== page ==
Iron & Wine – Reflecting on the 10th Anniversary of “Kiss Each Other Clean”

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Iron & Wine – Reflecting on the 10th Anniversary of “Kiss Each Other Clean”
The Album First Came Out on January 25, 2011

Oct 22, 2021

By Austin Saalman


Rarely does a popular songwriter so drastically shift into an entirely different creative direction and sound so great in doing so that their original style is hardly missed at all. The year 2007 marked such a turning point for singer/songwriter Sam Beam, better known by his stage moniker Iron & Wine. With the release of The Shepherd’s Dog, Beam strongly insinuated that his departure from the tranquil, stripped-down folk sound for which he had become revered was imminent. Incorporating a multitude of new instruments and vocal manipulation techniques, as well as darker, more overtly political lyrical content, and offering a wider variety of genre influences, Iron & Wine’s third studio album introduced a side of Beam previously unrevealed to the public.

Propelled by the critical acclaim and general acceptance of the audience, Beam moved even farther from the roots of his earlier releases and deeper into the raw pop experimentalism which would define his subsequent output. Taking a sharper turn into the unfamiliar, Beam released Kiss Each Other Clean in January 2011, embodying a style and sound so far removed from the elegant acoustic balladry of 2004’s Our Endless Numbered Days that it felt natural to some to question whether Beam was still behind the Iron & Wine title at all.

Beam’s fourth studio album in nine years, Kiss Each Other Clean arrived on the heels of a new decade, something oracular, prophesying the radical changes to occur within the near future. While his previous release had straddled the line between lo-fi folk and intricate world music-influenced pop, Kiss Each Other Clean certainly remains indebted, but turns its focus to a lush, synth-heavy retro pop soundscape often reminiscent of the ’70s AM radio hits of Beam’s youth. Lyrically, the landscape of Kiss Each Other Clean feels distinctly American, which is surprising given its incorporation of aforementioned world sounds. Everything about it works though, as Beam’s phantasmagoric fever dreams can be comprehended by any passionate listener. The album’s themes may vary, but Beam’s signature biblical allusions and sense of ethereal pining remain present. Still, an apocalyptic sense of urgency permeates the album, enabling the divergent nature of its textured sounds, as evidenced immediately on the Dylanesque opening track “Walking Far from Home.”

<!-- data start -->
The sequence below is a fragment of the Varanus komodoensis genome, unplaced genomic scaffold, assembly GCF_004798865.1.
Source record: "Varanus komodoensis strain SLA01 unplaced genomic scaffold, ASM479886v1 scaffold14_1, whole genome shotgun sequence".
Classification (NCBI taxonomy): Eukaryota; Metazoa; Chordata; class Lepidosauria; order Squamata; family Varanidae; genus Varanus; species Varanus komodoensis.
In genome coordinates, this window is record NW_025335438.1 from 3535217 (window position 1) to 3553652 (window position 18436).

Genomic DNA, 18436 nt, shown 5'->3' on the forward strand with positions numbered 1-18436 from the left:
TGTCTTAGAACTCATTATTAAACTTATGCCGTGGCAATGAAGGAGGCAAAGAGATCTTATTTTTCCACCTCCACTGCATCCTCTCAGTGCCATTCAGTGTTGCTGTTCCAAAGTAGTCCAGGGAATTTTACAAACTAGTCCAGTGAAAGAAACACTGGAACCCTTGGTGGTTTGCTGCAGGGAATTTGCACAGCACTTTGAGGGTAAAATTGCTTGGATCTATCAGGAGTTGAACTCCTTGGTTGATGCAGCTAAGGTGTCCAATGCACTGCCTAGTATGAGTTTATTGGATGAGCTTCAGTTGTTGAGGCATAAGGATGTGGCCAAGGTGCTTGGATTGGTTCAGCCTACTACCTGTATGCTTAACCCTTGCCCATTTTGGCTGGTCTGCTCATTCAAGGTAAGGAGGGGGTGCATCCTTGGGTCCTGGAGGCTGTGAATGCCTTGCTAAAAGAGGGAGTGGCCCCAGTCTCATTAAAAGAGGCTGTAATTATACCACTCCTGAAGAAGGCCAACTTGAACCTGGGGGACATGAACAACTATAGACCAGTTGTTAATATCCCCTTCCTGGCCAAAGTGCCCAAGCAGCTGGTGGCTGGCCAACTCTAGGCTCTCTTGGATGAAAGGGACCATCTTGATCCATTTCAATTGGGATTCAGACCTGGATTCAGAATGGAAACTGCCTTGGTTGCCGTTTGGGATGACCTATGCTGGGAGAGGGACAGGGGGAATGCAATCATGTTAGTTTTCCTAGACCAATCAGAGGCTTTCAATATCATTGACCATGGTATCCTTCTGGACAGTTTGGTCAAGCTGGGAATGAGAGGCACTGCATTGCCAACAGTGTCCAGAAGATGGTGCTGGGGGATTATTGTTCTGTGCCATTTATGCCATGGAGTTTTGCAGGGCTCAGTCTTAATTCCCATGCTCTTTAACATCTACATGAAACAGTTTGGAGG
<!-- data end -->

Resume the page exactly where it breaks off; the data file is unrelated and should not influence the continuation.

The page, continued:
Here, Beam channels his inner troubadour as he journeys a great distance, glimpsing numerous mystifying, even enigmatic sights along the way. From “sinners making music” to a “millionaire pissing on the lawn,” Beam documents his visions as though bound to a pilgrimage, before hearing the long awaited call of the Lord. “Walking Far from Home” is one of Beam’s most triumphant songs, a sprawling traveler’s tale spoken across an ocean of fuzzy synthesizers, ultimately setting the stage for much of the album’s sound and imagery.

The subsequent “Me and Lazarus” is a mellow transitional track to the album’s masterpiece, the nostalgic “Tree By the River.” This rich rumination on teenage romance took Beam 10 years to write. Opening with, “Mary Ann, do you remember/The tree by the river/When we were 17,” Beam’s sentiment is sincere, his lyrics and melody so tight and honest that they evoke the very sensation of the restless lust-in-the-guise-of-love one often feels at such an age. The lyrics are deceptively simple, yet pack a swift emotional punch. The gritty “Monkeys Uptown” is a far cry from his wistful early classics, with Beam accompanied by xylophone and electric guitar, displaying a ceratin vocal aggression as he sings, “The monkeys uptown/They told you not to fuck around.”